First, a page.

The last part of the year seems to confirm a recovery in economic and social ambit, too, but the shortage of commodities, of semiconductors and of microchips, together with the booming growth of logistic and energy costs, represent a looming threat.
«Engineering companies– declares Pietro Almici, vice-president of Anima Confindustria – are living a period of objective recovery, but the criticalities of prices and scarcity of raw materials go on affecting them. This is worsened by the extraordinary rise of energy costs, which is exerting its impact on enterprises, compelling them to revise their manufacturing activities. Currently the situation is confusing: precisely when companies had consolidated the prospect of a price stabilization, the energy component has occurred to shake markets again. As confirmed by the last analysis by the Study Centre of Confindustria, the industrial production has in fact registered a slowdown in the third quarter of 2021, with a +1.0% growth. We hope this worsening of the scenario is temporary and does not damage the recovery in course. Anima Confindustria, one of the first witnesses already active in April –Almici ends– continues then its activity of awareness-raising on the theme of the price rise of energy and of raw materials, both towards institutions and the public opinion».
The analysis by Achille Fornasini– professor of Brescia University and coordinator of the short-term business trend observatory of Anima Confindustria – highlights how the race to post-lockdown provisioning has generated an anomalous unbalance between demand and offer, which has triggered sudden price rises of most raw materials intended for the industrial transformation. «However, besides this phenomenon–Fornasini states – natural gas has recently come to the fore, with its quotations that have scored historical records repeatedly, with immediate repercussions on the production costs of the electric energy. The only cost of the raw material, on the other hand, does not explain the increase of the electric bill recently mitigated by the Government: it is in fact necessary to consider also the strong price rise that has affected the cost of the “permission to pollute” demanded by the CO2 anti-pollution policies undertaken by the European Union, unfortunately prey to financial speculation».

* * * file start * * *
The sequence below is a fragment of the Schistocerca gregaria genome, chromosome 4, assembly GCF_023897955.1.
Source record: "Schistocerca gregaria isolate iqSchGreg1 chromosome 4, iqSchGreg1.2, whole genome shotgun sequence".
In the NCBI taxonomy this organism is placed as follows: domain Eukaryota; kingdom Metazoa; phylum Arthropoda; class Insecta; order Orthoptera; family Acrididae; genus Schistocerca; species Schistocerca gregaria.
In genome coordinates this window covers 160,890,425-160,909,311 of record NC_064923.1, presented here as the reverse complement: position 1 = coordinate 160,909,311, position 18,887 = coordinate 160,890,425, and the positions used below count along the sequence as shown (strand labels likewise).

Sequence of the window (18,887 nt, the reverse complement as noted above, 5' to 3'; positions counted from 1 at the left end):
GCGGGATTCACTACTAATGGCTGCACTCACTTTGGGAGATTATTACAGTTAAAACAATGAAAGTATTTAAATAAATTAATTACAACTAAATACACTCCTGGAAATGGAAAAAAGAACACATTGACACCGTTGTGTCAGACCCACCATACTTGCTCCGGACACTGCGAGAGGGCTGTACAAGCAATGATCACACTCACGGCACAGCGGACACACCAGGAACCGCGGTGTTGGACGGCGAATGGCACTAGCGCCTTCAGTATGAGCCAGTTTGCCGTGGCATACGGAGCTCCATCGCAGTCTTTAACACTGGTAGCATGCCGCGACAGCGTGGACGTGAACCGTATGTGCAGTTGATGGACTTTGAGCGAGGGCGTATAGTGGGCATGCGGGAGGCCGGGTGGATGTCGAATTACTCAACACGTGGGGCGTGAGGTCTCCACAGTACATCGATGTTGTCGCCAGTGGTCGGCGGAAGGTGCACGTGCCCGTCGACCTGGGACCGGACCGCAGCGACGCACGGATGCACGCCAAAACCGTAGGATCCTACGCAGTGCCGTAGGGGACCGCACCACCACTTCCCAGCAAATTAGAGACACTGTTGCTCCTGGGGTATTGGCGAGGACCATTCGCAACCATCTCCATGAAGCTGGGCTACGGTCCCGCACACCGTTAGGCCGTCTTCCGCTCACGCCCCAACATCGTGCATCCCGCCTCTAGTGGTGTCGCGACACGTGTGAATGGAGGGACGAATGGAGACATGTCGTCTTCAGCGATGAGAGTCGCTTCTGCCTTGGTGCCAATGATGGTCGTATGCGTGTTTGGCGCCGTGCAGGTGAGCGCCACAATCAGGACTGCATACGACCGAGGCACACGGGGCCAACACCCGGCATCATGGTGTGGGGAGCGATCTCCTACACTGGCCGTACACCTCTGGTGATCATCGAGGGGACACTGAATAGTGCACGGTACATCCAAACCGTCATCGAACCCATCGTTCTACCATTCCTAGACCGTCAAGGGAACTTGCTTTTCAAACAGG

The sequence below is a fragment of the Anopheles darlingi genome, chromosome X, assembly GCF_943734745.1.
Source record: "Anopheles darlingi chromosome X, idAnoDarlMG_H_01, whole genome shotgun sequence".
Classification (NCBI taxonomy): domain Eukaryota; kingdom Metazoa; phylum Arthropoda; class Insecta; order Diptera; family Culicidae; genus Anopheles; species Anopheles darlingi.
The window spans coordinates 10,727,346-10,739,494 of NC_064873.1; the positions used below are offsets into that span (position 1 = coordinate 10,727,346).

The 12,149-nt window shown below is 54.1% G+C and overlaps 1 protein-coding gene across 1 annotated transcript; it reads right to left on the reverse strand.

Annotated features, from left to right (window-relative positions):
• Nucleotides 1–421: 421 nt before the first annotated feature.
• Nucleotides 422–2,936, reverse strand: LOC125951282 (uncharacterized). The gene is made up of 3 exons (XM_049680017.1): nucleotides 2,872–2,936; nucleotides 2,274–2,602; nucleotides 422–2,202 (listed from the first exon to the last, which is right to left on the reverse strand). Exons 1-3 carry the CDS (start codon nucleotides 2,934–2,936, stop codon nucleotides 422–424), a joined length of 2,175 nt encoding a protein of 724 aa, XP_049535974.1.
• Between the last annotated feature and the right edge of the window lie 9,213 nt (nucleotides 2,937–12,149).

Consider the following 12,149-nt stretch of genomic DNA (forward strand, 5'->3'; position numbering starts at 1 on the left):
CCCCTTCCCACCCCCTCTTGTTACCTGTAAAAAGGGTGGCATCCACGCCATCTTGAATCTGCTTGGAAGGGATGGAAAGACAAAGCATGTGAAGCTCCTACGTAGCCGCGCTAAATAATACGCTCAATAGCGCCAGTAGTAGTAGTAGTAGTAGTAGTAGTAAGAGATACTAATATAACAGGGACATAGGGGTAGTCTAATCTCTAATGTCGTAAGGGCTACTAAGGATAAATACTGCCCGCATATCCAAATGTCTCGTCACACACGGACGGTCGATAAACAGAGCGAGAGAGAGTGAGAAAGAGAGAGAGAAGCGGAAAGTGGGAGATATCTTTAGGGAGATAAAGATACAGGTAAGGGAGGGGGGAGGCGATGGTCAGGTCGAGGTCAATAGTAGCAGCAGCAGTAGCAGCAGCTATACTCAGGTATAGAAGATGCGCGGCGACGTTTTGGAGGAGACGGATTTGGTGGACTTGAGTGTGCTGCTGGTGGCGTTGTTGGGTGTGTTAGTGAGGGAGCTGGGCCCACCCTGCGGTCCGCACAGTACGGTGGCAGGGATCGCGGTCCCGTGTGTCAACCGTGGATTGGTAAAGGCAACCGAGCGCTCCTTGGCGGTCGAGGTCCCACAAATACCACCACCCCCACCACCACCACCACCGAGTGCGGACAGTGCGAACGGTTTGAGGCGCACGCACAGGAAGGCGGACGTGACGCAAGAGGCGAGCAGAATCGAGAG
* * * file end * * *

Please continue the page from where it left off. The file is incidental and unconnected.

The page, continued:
A “rally” that is further intensifying, which for the most energy-eating sectors is worsening a situation already burdened by the transport crisis, which in its turn hinders the feeding of international supply chains. «Therefore,– Fornasini adds– both the rises of prices and of freight rates and the slowdowns in the provisioning of raw materials and basic components persist, like microchips, whose shortage is affecting various industrial fields: an offer defect that represents the outcome of the “whip” effect generated when the sharp demand drop caused by the lockdown was followed by the sudden planetary recovery. It was so caused the stress of supply chains, especially of very long and polarized ones, like those precisely dedicated to the production of miniaturized electronic circuits».
Alberto Xodo from the London Metal Exchange and speaker of “Raw Materials Focus” from Anima outlines the state-of-the-art: «In the last two years, the markets of metals, and more in general of raw materials, have been characterized by an extreme price volatility. This situation has made the business case for the price risk management even more urgent, and has supported the development of futures markets for steel».
The price volatility is not the only issue under the spotlights for the sector of metals in this period. «Themes such as sustainability, the diffusion of electric vehicles and the emergence of digital purchase platforms–Xodo goes on– are some of the new trends that the London Metal Exchange is facing with a range of new services and initiatives».